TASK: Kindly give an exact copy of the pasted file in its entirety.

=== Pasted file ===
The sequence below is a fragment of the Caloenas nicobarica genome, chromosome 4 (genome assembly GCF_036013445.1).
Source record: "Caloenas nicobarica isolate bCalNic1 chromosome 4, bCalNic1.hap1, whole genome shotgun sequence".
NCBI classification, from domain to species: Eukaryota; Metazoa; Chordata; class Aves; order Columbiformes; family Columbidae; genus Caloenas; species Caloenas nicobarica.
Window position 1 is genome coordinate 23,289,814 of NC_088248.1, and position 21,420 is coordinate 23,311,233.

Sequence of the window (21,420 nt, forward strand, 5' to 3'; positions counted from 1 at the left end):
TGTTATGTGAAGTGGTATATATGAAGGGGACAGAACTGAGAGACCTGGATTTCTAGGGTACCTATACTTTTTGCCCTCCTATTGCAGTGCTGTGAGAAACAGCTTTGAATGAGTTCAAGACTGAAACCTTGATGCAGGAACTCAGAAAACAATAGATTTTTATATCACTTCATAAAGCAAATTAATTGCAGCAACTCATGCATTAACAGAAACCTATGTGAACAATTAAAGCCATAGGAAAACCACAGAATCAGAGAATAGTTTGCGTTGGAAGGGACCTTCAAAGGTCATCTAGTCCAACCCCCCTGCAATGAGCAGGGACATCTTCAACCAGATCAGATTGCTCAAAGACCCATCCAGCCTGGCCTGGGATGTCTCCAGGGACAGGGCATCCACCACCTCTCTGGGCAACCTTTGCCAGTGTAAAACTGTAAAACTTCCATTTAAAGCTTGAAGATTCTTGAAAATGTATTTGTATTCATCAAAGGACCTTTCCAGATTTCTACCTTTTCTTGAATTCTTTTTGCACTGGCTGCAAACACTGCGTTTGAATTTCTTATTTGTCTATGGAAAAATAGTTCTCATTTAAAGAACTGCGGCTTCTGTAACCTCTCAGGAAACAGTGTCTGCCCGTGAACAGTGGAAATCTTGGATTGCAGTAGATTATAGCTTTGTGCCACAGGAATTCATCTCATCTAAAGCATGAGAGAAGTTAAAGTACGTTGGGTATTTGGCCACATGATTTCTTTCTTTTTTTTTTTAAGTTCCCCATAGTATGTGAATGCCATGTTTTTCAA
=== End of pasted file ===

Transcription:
The sequence below is a fragment of the Caloenas nicobarica genome, chromosome 4 (genome assembly GCF_036013445.1).
Source record: "Caloenas nicobarica isolate bCalNic1 chromosome 4, bCalNic1.hap1, whole genome shotgun sequence".
NCBI classification, from domain to species: Eukaryota; Metazoa; Chordata; class Aves; order Columbiformes; family Columbidae; genus Caloenas; species Caloenas nicobarica.
Window position 1 is genome coordinate 23,289,814 of NC_088248.1, and position 21,420 is coordinate 23,311,233.

Sequence of the window (21,420 nt, forward strand, 5' to 3'; positions counted from 1 at the left end):
TGTTATGTGAAGTGGTATATATGAAGGGGACAGAACTGAGAGACCTGGATTTCTAGGGTACCTATACTTTTTGCCCTCCTATTGCAGTGCTGTGAGAAACAGCTTTGAATGAGTTCAAGACTGAAACCTTGATGCAGGAACTCAGAAAACAATAGATTTTTATATCACTTCATAAAGCAAATTAATTGCAGCAACTCATGCATTAACAGAAACCTATGTGAACAATTAAAGCCATAGGAAAACCACAGAATCAGAGAATAGTTTGCGTTGGAAGGGACCTTCAAAGGTCATCTAGTCCAACCCCCCTGCAATGAGCAGGGACATCTTCAACCAGATCAGATTGCTCAAAGACCCATCCAGCCTGGCCTGGGATGTCTCCAGGGACAGGGCATCCACCACCTCTCTGGGCAACCTTTGCCAGTGTAAAACTGTAAAACTTCCATTTAAAGCTTGAAGATTCTTGAAAATGTATTTGTATTCATCAAAGGACCTTTCCAGATTTCTACCTTTTCTTGAATTCTTTTTGCACTGGCTGCAAACACTGCGTTTGAATTTCTTATTTGTCTATGGAAAAATAGTTCTCATTTAAAGAACTGCGGCTTCTGTAACCTCTCAGGAAACAGTGTCTGCCCGTGAACAGTGGAAATCTTGGATTGCAGTAGATTATAGCTTTGTGCCACAGGAATTCATCTCATCTAAAGCATGAGAGAAGTTAAAGTACGTTGGGTATTTGGCCACATGATTTCTTTCTTTTTTTTTTTAAGTTCCCCATAGTATGTGAATGCCATGTTTTTCAA